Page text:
News Article | February 22, 2017
Site: www.marketwired.com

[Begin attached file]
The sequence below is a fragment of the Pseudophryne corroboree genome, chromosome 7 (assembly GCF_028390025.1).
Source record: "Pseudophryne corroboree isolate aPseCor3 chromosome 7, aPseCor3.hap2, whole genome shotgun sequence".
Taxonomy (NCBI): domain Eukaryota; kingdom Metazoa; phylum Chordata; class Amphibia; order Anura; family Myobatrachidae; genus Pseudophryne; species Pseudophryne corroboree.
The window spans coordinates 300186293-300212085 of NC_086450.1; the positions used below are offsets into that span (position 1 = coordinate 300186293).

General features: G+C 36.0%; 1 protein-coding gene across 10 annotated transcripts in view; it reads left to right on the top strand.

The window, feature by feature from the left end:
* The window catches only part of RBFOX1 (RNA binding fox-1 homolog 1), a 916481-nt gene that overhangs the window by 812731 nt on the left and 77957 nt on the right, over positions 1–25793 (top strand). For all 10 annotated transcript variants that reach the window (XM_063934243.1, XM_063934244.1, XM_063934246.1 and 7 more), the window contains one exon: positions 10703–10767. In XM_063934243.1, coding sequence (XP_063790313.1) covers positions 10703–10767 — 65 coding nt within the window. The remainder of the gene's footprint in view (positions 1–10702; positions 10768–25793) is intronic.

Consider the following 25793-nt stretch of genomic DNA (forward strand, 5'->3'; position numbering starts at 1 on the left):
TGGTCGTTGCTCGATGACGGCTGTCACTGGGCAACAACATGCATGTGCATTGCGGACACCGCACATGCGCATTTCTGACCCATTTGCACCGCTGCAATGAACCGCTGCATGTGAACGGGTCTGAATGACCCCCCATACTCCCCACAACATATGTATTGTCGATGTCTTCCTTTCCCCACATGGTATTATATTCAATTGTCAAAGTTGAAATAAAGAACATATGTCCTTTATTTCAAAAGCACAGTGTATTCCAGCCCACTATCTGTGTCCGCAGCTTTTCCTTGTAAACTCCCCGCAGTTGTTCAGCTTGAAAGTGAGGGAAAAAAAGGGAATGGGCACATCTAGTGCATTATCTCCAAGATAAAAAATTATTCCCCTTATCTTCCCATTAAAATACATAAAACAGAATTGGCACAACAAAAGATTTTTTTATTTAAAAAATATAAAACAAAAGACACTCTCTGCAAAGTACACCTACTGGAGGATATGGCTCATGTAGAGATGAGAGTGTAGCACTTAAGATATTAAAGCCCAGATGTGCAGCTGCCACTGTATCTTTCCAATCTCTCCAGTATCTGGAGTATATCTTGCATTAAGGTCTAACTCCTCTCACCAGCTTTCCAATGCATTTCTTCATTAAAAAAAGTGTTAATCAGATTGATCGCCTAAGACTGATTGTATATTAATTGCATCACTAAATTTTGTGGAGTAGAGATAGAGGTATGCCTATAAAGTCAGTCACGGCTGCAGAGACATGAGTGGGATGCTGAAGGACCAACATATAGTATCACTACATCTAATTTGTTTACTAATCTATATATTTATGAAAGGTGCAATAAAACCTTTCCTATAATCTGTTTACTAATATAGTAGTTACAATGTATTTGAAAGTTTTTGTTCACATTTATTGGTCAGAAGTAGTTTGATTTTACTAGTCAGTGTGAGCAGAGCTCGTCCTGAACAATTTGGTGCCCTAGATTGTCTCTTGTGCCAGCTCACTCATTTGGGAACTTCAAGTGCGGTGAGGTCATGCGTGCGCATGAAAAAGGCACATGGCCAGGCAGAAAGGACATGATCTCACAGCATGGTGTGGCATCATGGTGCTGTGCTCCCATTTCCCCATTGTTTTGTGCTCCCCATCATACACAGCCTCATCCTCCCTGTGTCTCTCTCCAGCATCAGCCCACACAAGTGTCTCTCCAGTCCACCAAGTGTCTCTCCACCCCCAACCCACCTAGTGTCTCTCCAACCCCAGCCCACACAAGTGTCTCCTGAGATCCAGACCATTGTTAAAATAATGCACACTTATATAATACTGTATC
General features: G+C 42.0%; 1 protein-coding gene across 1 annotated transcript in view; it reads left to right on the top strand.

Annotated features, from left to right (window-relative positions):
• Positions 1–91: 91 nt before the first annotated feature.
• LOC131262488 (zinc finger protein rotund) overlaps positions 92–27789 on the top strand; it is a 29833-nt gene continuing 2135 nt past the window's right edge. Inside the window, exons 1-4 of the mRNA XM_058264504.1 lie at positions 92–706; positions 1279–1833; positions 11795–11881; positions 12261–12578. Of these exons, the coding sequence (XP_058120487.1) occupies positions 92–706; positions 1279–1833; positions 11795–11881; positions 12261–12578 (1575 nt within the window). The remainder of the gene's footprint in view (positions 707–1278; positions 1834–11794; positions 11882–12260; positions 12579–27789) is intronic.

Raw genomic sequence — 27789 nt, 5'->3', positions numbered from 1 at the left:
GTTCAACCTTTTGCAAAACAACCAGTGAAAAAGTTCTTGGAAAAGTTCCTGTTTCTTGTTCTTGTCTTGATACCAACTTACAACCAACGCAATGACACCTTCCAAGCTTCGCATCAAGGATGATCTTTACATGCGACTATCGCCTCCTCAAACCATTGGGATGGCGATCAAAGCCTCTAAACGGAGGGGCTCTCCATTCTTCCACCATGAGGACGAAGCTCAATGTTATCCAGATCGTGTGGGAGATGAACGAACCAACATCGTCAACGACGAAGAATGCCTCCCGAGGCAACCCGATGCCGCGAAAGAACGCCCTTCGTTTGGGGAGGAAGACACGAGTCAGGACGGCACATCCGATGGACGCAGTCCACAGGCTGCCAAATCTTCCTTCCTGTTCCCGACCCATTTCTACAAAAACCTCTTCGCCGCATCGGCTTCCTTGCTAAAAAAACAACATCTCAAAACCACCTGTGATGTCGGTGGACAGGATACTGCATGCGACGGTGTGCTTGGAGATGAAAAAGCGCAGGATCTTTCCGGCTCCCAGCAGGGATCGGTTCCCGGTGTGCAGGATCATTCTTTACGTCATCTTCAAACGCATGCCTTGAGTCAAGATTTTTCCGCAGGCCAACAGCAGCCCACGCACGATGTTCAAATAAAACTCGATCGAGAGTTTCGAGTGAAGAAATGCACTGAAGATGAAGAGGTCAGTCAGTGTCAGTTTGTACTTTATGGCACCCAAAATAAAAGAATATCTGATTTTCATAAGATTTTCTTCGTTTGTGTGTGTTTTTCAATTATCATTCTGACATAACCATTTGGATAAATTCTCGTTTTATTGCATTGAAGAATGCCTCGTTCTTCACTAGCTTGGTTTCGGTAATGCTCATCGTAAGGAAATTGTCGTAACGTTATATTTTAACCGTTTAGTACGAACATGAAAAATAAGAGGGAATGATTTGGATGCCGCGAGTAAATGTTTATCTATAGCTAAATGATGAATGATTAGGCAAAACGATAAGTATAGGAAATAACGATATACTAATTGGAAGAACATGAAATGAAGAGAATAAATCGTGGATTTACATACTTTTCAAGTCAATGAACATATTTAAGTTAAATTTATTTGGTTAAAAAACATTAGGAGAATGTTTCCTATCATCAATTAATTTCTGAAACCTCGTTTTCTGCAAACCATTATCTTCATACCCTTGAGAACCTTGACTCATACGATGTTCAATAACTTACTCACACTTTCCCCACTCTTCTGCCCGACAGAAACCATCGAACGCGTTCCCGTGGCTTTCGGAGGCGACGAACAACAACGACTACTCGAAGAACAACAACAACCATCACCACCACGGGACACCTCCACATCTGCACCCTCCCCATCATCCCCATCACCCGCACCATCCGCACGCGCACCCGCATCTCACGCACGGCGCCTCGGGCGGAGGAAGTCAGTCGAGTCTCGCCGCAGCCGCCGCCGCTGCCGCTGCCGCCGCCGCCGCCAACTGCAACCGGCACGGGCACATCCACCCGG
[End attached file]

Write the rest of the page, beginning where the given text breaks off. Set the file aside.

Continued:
HOUSTON, TX--(Marketwired - February 22, 2017) - Omega Protein ( : OME) has become the newest industry partner at the Science Center for Marine Fisheries (SCeMFiS). SCeMFiS is a partnership between the fishing industry, the Virginia Institute of Marine Science (VIMS) and the University of Southern Mississippi, and is part of the National Science Foundation's Industry/University Cooperative Research Center program. SCeMFiS connects the industry with the most up-to-date scientific and academic resources. In joining SCeMFiS, Omega Protein partners with an organization that shares its commitment to sustainable fishery management. It includes private and publicly traded companies, trade organizations, non-profits and government agencies. Some of the non-industry members include the National Marine Fisheries Service -- Northeast Fisheries Science Center, SeaWatch International and the National Fisheries Institute. "I want to extend our sincere appreciation to Omega Protein as they become a collaborating member of SCeMFiS. The future of our fishing communities depends upon sustainable fisheries, and we believe it is part of responsible fishing today to be making these investments in research," said Jeff Kaelin, who sits on SCeMFiS's Industry Advisory Board (IAB) of Officers and is head of Government Relations for Lund's Fisheries. "We are pleased Omega Protein will be joining us in this important work." SCeMFiS is responsible for several projects that have led to major breakthroughs in fisheries science, such as a 2015 report on improving the accuracy of marine mammal stock assessments, as well as measuring the impact marine mammal regulations have on East Coast and Gulf fisheries. "Since SCeMFiS' inception, Omega Protein has had respect for the organization and has continued to be impressed by the quality of the research being conducted," said Omega Protein Director of Public Affairs Ben Landry. "The objective of SCeMFiS is to develop research proposals to address scientific uncertainty in order to develop best management practices. We felt that there was no better group with which to partner than SCeMFiS, and we are excited to join." SCeMFiS currently has 17 projects underway covering a broad spectrum of fisheries issues. Several of these projects are especially relevant to the work of Omega Protein. One project in particular is a winter survey of menhaden in the Mid-Atlantic, which aims to "address data deficiencies and better inform the menhaden assessment," according to Mr. Kaelin. New SCeMFiS members are required to be affiliated with an academic institution, and Omega Protein has chosen to partner with the Virginia Institute of Marine Science. Roger Mann, a Professor of Marine Science at VIMS and the Virginia Site Director at SCeMFiS, has signed the agreement. According to Dr. Mann, there are many ways industry members benefit from partnering with SCeMFiS. "Members gain access to an international group of experts who can focus on technical problems that are challenging your sector of the fishing industry," said Dr. Mann. He also noted that SCeMFiS follows the research standards of the National Science Foundation, the "gold standard" in US scientific research. "This places the results of any IAB funded effort beyond reproach as these results are used to advance the goals of sustainable harvest." Omega Protein is the 11th industry partner to join the SCeMFiS team. Other partners include Atlantic Capes Fisheries, Bumblebee Foods/Snow's, Garden State Seafood Association, LaMonica Fine Foods, Lund's Fisheries Incorporated, and Surfside Seafood Products. Access to this premier scientific resource will ensure that Omega Protein remains at the forefront of the latest developments in fisheries science management. As a new industry partner at SCeMFiS, Omega Protein can continue to expand upon its current commitment to sustainable and responsible fishing. Omega Protein Corporation ( : OME) is a century old nutritional product company that develops, produces and delivers healthy products throughout the world to improve the nutritional integrity of foods, dietary supplements and animal feeds. Omega Protein's mission is to help people lead healthier lives with better nutrition through sustainably sourced ingredients such as highly-refined specialty oils, specialty proteins products and nutraceuticals. The Company operates seven manufacturing facilities located in the United States, Canada and Europe. The Company also uses over 30 vessels to harvest menhaden, a fish abundantly found off of the coasts of the Atlantic Ocean and Gulf of Mexico. Its website is www.omegaprotein.com.